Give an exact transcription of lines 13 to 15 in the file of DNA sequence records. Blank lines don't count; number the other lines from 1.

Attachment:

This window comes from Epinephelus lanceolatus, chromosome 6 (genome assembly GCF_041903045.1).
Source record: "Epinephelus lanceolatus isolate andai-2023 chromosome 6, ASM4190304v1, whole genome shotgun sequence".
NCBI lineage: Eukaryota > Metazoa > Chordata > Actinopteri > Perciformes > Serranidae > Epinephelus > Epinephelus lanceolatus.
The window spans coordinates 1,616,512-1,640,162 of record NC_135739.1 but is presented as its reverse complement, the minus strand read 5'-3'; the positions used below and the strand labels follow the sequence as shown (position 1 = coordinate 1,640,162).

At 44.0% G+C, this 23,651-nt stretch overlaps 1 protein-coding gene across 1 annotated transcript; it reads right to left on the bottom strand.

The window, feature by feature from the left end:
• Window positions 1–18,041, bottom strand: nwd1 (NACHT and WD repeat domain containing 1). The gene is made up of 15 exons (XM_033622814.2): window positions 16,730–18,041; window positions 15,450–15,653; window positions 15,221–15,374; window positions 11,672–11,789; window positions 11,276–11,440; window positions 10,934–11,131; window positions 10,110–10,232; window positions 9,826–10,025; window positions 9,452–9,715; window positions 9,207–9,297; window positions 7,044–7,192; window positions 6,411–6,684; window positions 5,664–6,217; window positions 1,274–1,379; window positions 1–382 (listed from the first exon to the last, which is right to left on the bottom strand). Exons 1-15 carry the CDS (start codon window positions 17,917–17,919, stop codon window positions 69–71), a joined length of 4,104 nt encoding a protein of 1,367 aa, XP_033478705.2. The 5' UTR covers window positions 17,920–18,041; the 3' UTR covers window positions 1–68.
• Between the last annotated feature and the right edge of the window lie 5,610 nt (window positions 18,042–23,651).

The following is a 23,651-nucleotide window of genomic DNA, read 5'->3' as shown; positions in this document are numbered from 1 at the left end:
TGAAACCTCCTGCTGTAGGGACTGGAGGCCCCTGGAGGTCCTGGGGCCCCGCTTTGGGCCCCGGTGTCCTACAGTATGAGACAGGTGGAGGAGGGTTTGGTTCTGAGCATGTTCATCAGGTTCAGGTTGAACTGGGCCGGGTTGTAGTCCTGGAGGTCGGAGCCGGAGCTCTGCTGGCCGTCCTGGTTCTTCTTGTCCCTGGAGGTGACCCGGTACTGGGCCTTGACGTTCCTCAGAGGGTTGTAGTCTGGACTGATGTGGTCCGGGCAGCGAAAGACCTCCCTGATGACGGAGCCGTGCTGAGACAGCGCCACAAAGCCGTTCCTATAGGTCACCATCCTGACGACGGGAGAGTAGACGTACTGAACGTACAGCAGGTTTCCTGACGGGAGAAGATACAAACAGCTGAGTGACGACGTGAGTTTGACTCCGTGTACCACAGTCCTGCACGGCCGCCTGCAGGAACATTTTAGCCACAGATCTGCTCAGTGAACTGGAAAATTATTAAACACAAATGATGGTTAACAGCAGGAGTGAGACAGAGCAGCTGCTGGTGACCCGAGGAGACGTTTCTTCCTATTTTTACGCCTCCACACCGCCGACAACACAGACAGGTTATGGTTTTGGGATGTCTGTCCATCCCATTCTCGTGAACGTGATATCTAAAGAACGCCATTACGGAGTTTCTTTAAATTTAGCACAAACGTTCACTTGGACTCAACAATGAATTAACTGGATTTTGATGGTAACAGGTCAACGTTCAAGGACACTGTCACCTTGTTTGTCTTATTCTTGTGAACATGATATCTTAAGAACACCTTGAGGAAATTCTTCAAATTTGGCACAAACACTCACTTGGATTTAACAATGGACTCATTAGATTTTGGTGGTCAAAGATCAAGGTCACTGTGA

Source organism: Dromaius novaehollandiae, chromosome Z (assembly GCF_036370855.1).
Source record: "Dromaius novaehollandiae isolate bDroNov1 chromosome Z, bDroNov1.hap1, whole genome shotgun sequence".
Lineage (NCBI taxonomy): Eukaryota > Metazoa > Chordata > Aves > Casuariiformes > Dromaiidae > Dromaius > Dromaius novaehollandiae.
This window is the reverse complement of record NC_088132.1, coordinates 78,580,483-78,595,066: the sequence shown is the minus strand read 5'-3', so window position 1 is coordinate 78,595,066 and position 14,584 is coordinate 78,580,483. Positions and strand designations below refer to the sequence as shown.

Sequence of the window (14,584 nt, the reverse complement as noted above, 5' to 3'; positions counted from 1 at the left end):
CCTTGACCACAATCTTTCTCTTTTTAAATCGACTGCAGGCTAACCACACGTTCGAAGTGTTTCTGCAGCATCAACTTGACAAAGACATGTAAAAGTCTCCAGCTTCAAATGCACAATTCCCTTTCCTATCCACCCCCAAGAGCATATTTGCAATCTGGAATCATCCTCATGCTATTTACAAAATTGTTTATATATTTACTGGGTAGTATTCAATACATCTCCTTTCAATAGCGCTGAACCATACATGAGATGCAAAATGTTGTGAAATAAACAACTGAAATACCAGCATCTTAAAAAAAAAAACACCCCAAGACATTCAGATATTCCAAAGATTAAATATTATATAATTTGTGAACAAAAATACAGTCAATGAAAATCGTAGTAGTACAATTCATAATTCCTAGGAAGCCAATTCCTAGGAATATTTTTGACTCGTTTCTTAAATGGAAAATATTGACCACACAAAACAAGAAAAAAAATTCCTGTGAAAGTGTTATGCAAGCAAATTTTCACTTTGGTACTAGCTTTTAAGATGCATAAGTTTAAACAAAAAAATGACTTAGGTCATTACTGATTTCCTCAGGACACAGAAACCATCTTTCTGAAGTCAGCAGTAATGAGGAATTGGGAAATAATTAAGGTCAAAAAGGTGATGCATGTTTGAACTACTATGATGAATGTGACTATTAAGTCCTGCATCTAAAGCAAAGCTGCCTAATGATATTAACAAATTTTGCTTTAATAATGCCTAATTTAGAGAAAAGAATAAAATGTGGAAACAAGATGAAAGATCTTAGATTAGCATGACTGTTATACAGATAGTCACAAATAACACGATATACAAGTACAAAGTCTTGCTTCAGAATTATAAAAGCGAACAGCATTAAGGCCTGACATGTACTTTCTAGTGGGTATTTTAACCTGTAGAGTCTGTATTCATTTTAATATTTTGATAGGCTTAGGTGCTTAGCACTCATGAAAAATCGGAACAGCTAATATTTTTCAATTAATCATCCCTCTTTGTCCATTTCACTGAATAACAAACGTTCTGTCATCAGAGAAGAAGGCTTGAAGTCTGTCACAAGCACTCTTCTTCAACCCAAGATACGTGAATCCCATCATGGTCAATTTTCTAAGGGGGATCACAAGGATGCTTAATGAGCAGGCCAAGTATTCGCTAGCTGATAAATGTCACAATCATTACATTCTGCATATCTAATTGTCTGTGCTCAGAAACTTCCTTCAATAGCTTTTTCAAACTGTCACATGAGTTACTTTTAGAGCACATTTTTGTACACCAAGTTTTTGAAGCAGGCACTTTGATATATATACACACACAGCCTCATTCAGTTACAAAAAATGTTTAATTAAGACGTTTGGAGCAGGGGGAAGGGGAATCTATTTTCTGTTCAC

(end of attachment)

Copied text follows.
Lineage (NCBI taxonomy): Eukaryota > Metazoa > Chordata > Aves > Casuariiformes > Dromaiidae > Dromaius > Dromaius novaehollandiae.
This window is the reverse complement of record NC_088132.1, coordinates 78,580,483-78,595,066: the sequence shown is the minus strand read 5'-3', so window position 1 is coordinate 78,595,066 and position 14,584 is coordinate 78,580,483. Positions and strand designations below refer to the sequence as shown.

Sequence of the window (14,584 nt, the reverse complement as noted above, 5' to 3'; positions counted from 1 at the left end):